Tags: Charles Djou

Do Djou and Burns Have Enough Gas in the Tank?



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The Democratic Congressional Campaign Committee’s retreat from Hawaii is a nice omen for Republican Charles Djou, who is running against two Democrats, Colleen Hanabusa and Ed Case. But the voting in this race is still going on, and I hope he and his grassroots organizers are keeping the pedal to the metal.

I put both special elections in my “yellow/middle” category in my list of 99. There have been quite a few nice indicators for Djou and for Tim Burns, who is running in Pennsylvania’s special House election. (In Murtha’s old district, Democrat Mark Critz continues to run against the health-care bill.)

But these are districts where the GOP hasn’t been competitive in quite a while, and I’ve got a nagging doubt or two about the get-out-the-vote operations. Yes, independents are trending away from Democrats lately, but will they remember to vote in a special election? (Or by mail, as in Hawaii?) I have little doubt that Djou and Burns will perform better than any Republican has in those districts in many years; but the question is, will it be enough to win the seat?

Tags: Charles Djou , Colleen Hanabusa , Ed Case , Mark Critz , Tim Burns

For a Democratic District, This Place Votes for a Lot of Republicans



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Oh, we don’t need to worry about Charles Djou, Democrats think. It’s a heavily Democratic district, and even if he wins in a three-way race, he’s toast in November.

Er, maybe not:

The Republican candidate for governor has won the 1st Congressional District the past four gubernatorial elections: Pat Saiki in a failed bid in 1994, [Laura] [Linda] Lingle in her loss in 1998, and Lingle’s 2002 and 2006 wins.

Tags: Charles Djou

Djou You Want an On-the-Ground Report From Hawaii?



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A reader in Hawaii who’s a fan of Campaign Spot and Hugh Hewitt gives a report from on the ground:

Two public workers unions (UPW – United Public Workers Union, and the HSTA — Teacher’s Union) went on the air with negative ads against Djou over the weekend.  Both are aimed primarily at Djou – though one takes shots at Case as well, and both unions have endorsed Hanabusa.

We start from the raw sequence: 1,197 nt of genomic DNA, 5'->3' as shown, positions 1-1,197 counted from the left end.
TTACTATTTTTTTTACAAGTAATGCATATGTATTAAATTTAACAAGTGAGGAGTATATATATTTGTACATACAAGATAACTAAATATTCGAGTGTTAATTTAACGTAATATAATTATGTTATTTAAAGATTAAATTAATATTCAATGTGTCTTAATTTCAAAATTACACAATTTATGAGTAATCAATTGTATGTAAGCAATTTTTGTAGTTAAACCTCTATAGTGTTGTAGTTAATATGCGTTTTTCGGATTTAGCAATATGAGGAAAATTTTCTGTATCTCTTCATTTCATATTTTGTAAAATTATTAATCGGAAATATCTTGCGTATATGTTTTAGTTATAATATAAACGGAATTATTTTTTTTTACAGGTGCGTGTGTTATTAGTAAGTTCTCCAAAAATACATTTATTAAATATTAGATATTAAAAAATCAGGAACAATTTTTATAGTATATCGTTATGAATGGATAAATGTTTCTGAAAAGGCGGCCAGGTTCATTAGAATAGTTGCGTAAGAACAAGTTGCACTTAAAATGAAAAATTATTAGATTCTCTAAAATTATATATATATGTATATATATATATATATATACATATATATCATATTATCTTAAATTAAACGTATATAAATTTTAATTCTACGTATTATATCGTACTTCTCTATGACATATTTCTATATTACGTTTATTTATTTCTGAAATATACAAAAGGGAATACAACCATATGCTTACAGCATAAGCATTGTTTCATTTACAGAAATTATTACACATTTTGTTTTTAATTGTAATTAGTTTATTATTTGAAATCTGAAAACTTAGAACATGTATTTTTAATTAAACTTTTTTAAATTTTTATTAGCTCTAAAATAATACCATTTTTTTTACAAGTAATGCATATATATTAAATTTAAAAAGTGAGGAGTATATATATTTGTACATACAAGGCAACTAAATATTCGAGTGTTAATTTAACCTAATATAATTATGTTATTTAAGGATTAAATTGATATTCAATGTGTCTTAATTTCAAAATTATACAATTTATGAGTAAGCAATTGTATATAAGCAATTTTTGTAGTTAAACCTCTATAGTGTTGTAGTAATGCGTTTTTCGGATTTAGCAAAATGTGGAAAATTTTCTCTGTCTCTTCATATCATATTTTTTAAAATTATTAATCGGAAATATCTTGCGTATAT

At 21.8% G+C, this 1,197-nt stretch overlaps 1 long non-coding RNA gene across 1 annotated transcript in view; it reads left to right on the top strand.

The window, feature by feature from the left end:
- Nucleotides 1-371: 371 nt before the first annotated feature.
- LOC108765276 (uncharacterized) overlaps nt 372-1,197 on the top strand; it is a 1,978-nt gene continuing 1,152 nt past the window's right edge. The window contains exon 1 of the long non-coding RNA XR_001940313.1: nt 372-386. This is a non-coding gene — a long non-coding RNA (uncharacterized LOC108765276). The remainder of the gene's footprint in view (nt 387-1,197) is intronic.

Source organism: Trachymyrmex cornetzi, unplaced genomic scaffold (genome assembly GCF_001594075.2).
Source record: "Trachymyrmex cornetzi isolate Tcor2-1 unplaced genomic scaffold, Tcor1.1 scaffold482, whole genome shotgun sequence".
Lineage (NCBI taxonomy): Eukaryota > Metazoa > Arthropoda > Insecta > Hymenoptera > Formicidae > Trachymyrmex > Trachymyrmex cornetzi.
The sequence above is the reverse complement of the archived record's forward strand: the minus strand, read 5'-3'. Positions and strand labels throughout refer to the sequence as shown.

The Hawaii legislature just adjourned Thursday, having done little or nothing to address a huge budget shortfall looming over the next two years.  Dems DOMINATE the Legislature – 23-2 in the 25-member State Senate (Hanabusa is the Senate President), and 45-6 in the State House.   The best thing they did was AVOID raising the state’s General Excise Tax, which was being demanded by all the public worker unions who wanted the additional revenue to avoid furloughs and layoffs of government employees.

But, on the last day of the session, within the last 4 hours, the Dems brought up – without notice to the public – a Civil Unions bill that had been tabled at the beginning of the session, and quickly passed it, sending the measure to the Gov.  The same bill had been voted down last year after a big public outcry – led by the religious community in Hawaii, principally the Mormon and Evangelical communities. That same group was ready to go at the beginning of the legislative session back in January, but the Dems tabled the bill.  When they called it back up on the last day, they caught the opponents off guard, and it passed 31-20. This has really energized the more conservative elements of the Hawaii electorate – both Dem and GOP — just as the ballots began to land in mailboxes in the Congressional race.

And, this came after that poll that was just covered by the Advertiser article you posted from yesterday showing Djou with an expanding lead.